Step away from the ledge and have some dignity, folks. The US have been facing South American clubs on equal footing in world competitions since 1994, and this summer's Copa America Centenario is no different. The hand-wringing on display on Twitter during and after the draw makes no sense.
On paper Colombia are the best team in the group, but forgive me if I'm not entirely overawed at the prospect of watching the US face them at home – especially given their current run of form. Los Cafeteros have scored four goals in their last eight competitive games, including last summer's Copa America. You'll note that this downward trajectory has lined up nicely with the downward trajectory of their forward corps as a whole; Radamel Falcao's never going to be Radamel Falcao again, and none of the other options have proved to be real goal-getters.
James Rodriguez can sometimes obviate that weakness by winning a game all by himself, but that's not a reliably repeatable strategy. He also can't control the game unless he has a proper midfield structure around him – and quick, tell me what that is for Colombia right now. I'll wait.
(No I won't).
You don't actually have an answer, because Colombia head coach Jose Pekerman has had no answers for about the last 12 months. In the last three games in particular, he's taken some wild swings, varying his personnel, tactical bent and formation by the half. Colombia have gone 0-2-1 with one goal scored in that span.
That's Colombia in the books. Here's what I have to say about the other two opponents, Costa Rica and Paraguay: In spite of several years of struggles under Jurgen Klinsmann, the US should be favored against either of those teams. If we're not – if our fans settle for a "plucky underdogs!" mantle and our approach is a reprise of the "bunker and pray" tactic that Klinsmann instilled at both last year's Gold Cup and 2014's World Cup, then we'll have taken a step backwards as a soccer community.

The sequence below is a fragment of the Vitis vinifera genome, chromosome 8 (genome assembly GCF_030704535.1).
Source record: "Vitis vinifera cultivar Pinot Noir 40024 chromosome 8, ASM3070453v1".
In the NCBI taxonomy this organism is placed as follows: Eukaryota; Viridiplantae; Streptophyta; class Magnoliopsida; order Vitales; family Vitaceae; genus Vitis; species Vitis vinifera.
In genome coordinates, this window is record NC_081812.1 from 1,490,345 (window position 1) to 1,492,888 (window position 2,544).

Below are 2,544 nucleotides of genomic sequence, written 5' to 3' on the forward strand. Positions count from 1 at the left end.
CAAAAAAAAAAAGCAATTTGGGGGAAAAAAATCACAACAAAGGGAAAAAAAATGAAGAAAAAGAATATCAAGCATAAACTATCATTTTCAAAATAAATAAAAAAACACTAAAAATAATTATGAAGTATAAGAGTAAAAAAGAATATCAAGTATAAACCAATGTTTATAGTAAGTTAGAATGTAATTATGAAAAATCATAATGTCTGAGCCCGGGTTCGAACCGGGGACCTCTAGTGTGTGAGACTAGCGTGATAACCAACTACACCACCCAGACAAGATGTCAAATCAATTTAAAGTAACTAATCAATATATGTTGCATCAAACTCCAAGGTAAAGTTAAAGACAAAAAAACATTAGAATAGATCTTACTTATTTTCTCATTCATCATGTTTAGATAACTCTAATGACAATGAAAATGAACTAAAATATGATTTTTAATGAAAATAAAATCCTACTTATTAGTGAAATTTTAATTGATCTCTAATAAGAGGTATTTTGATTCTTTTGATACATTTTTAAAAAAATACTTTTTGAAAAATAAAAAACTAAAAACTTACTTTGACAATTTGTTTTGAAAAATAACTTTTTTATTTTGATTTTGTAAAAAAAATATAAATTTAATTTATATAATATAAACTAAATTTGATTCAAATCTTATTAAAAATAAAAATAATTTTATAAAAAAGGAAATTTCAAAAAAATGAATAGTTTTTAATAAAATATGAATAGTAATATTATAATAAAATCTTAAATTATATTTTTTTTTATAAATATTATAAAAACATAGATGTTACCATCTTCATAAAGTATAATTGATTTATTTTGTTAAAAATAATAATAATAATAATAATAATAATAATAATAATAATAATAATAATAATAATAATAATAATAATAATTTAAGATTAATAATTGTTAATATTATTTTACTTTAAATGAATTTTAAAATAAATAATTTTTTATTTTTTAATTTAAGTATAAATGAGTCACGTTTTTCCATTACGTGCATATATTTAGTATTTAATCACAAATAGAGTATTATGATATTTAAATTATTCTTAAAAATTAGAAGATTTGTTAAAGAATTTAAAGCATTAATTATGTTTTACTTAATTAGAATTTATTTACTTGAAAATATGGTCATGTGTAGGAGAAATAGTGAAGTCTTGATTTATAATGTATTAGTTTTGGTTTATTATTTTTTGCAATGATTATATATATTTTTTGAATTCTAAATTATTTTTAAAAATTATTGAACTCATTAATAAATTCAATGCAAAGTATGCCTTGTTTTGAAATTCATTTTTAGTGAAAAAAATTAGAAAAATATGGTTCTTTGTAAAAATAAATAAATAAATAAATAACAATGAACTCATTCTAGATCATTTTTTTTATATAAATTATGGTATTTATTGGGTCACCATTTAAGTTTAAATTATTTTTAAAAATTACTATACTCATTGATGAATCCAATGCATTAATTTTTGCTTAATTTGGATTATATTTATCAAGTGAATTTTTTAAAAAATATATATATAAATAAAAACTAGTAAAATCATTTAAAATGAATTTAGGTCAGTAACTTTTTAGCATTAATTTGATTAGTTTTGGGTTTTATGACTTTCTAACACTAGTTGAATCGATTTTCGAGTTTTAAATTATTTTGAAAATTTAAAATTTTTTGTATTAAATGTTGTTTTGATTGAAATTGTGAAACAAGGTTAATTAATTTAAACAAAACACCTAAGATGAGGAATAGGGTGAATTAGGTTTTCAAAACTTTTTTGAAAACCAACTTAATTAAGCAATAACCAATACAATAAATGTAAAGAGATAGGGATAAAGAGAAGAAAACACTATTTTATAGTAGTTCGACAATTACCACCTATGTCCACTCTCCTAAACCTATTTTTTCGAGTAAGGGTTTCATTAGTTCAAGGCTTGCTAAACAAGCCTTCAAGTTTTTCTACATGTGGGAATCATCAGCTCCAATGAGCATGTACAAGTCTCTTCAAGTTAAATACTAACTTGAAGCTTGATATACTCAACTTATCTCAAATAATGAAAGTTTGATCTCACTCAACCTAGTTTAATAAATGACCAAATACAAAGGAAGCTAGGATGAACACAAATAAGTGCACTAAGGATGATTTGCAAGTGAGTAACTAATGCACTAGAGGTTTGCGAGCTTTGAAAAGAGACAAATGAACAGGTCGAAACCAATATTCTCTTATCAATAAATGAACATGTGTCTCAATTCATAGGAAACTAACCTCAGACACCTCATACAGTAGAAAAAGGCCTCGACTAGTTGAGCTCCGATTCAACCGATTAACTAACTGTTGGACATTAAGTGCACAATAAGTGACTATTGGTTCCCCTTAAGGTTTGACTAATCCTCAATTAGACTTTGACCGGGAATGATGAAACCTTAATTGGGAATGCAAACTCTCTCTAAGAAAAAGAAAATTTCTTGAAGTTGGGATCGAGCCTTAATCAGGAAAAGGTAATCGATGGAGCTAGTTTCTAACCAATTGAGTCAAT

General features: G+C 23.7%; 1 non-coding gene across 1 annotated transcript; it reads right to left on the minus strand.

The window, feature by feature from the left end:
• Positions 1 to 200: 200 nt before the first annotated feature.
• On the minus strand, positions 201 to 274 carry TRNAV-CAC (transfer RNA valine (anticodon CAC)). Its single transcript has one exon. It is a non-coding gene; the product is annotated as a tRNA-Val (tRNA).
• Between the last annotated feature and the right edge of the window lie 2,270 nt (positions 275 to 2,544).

I get the impression that lots of US fans have been so preoccupied with our own struggles at the Gold Cup that they failed to notice Costa Rica were just as bad. And anyway, if we hadn't drawn Costa Rica we'd have either ended up with a team that actually beat us at the Gold Cup (Panama, Jamaica), or should have (Haiti).
That leaves a Paraguay team that didn't qualify for the 2014 World Cup, finishing dead last in CONMEBOL, and they went 3-5-6 in all competitions last year. Paraguay entered World Cup qualifying somewhere outside the top 60 in the FIFA Rankings. They've recently climbed up to No. 42 thanks to a come-from-behind 2-1 home win over mighty Bolivia, which is nice, but that is sort of canceled out by this fact: Paraguay haven't beaten a team ranked in the FIFA top 40 in over FOUR years.
This is not an "oh they're just in a slump, but they have talent and if the coach pulls the right levers he should be able to figure it out" situation – which is, I'd argue, the correct assessment of the US. No, Paraguay have been a consistently bad team for 48 months as their most significant players have aged out of the program with no adequate replacements to be found.
So relax a bit. There really is no such thing as a "Group of Death" in this tournament, and no one should be pretending otherwise.
Really? Ok... Let's just say this: The US will have three companions aboard the Struggle Bus – two of whom are at a distinct talent deficit.
Any fan who's been paying attention should be satisfied with that.